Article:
Edited by Barry Marchant

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b-010.jpgThe side of the tram says it all! The original is a Melbourne W2 considerably modified inside and painted in this striking colour scheme. It does daily meal trips around the city circuit most evenings and a booking for a meal is essential.The power truck has both axles powered. Working headlights and side lights are fitted and powered with a 9 volt battery hidden in the kitchen area. This model, made by Barry can run on either Colin's or my layout.

The truck side frames are Chch Brill 77e castings. They should be Melbourne No 1 or 1a but I do not know where to source them. Help welcomed on this matter

Edited by Barry Marchant

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20 hours ago, Barry Marchant said:

Hello Spiny, if you google for Christchurch Trams, or Ferrymead Tramway you should get a lot of leads.

Both tramways are a 'must see' if you visit us. There are no 'new' trams' in Christchurch, several have been rebuilt completely from abandond wrecks.

Thanks, just had a look and that would have been great while playing tourist. But even more than that, it's great to see in the photos that the city seems to be recovering from the quakes.

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Looks great Barry! Like you say, a really striking colour scheme. I’ve been on this one also. Spent an evening in the restaurant car in 2008, a really good night out. 👍

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On 5/21/2018 at 12:38 AM, Barry Marchant said:

Hi bar side, one truck is powered, on 1 axle by a Mashima 12 volt motor through a worm and pinion obtained from North Yard based in Blenheim NZ (see their catalog) The axles are 3mm bright steel bar purchased in long lengths and cut to length (1 15/16in )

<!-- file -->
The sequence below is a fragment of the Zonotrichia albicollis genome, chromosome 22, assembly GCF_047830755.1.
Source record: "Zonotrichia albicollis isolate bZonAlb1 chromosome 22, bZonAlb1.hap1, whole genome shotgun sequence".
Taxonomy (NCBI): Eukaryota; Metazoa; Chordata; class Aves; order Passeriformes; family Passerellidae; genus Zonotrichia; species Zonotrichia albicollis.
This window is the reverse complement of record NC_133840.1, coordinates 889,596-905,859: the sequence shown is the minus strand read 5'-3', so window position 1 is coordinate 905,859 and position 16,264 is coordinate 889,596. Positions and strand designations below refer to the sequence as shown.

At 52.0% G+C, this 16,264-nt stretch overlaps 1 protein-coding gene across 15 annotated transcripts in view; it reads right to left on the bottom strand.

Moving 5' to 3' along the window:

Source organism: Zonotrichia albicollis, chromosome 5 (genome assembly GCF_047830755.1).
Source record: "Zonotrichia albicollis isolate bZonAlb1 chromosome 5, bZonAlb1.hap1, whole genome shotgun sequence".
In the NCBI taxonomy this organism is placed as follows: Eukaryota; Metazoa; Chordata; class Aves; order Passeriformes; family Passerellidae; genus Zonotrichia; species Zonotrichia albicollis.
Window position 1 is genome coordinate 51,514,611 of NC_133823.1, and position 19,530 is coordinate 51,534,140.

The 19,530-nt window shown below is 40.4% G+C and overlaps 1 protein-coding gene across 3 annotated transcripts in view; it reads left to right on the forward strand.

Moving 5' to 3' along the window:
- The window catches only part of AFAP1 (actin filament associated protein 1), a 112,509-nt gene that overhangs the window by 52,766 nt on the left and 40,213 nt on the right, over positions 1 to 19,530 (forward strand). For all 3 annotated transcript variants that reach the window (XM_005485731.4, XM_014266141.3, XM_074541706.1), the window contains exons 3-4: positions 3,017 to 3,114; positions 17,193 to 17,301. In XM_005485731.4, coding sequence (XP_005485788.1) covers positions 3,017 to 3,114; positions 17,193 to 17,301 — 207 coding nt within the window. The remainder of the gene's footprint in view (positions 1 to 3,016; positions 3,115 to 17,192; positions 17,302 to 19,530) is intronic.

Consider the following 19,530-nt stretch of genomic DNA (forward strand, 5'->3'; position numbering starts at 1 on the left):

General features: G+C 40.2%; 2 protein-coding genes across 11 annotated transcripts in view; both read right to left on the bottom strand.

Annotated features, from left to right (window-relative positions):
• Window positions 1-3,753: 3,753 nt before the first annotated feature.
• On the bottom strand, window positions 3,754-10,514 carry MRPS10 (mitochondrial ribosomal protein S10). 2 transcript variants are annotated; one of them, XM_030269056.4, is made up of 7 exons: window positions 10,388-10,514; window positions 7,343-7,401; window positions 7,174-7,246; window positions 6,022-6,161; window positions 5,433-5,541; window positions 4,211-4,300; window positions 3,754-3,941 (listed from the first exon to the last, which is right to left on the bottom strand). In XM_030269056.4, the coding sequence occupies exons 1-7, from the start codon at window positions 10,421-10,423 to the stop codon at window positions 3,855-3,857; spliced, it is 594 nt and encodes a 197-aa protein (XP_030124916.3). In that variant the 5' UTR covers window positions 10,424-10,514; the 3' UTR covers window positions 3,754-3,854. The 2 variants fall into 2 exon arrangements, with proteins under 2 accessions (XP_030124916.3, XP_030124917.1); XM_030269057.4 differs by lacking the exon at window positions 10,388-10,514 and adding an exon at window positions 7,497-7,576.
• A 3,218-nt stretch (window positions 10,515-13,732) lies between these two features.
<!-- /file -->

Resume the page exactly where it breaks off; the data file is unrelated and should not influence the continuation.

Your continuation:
Insulated wheels are fitted with a 10mm nylon bush drilled 3mm while still in the lathe and the axle pressed in.

Live wheels are turned with a bush on the inside which is drilled and tapped for a grub screw Meccano style

Track gauge is 45mm or 1.75 inches (gauge 1) but MUCH finer than garden railway track.

Pickup is from the rails of course.

Sounds good.  Built a fold up brass frame & Mishima drive a long time ago.  Always fancied a Tenshodo spud bogie, but the axel length wouldn’t be easy to vary much.  

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More trams please Barry! 

 

Come on man! I know you have at least a score of the things. Your public awaits!

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It’s great to see something really different and so good!!

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On 19/06/2018 at 09:29, Ian T said:

It’s great to see something really different and so good!!

Thanks Ian, Trams are certainly different in the modelling world, so many advantages.

1:32 scale suits my eyesight! I have a complete layout on a 8x4 base, so many prototypes to choose from, 1 single tram is a complete unit, Tight curves.

I wish more modellers would choose this subject.

There are plenty of trams at Ferny Grove you could model, I will put up Colin's Brisbane dropcenter for you shortly.

Edited by Barry Marchant
correct text.

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20 hours ago, Barry Marchant said:

Thanks Ian, Trams are certainly different in the modelling world, so many advantages.

1:32 scale suits my eyesight! I have a complete layout on a 8x4 base, so many prototypes to choose from, 1 single tram is a complete unit, Tight curves.

I wish more modellers would choose this subject.

There are plenty of trams at Ferny Grove you could model, I will put up Colin's Brisbane dropcenter for you shortly.

Hi Barry, I’ve visited the Ferny Grove trams and had a great time, my brother (in the UK) is really into trams, buses and trolley buses, etc. He is currently building a N gauge railway that has a street tramway servicing the stations.  I’ll send him these pictures which I’m sure will greatly interest him. Keep up the good work, I’m sure we’d all like to see some more pictures. Regards Ian

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Very nice work and an interesting bill of materials. The carved stairs and carved/cast sideframes came out really well!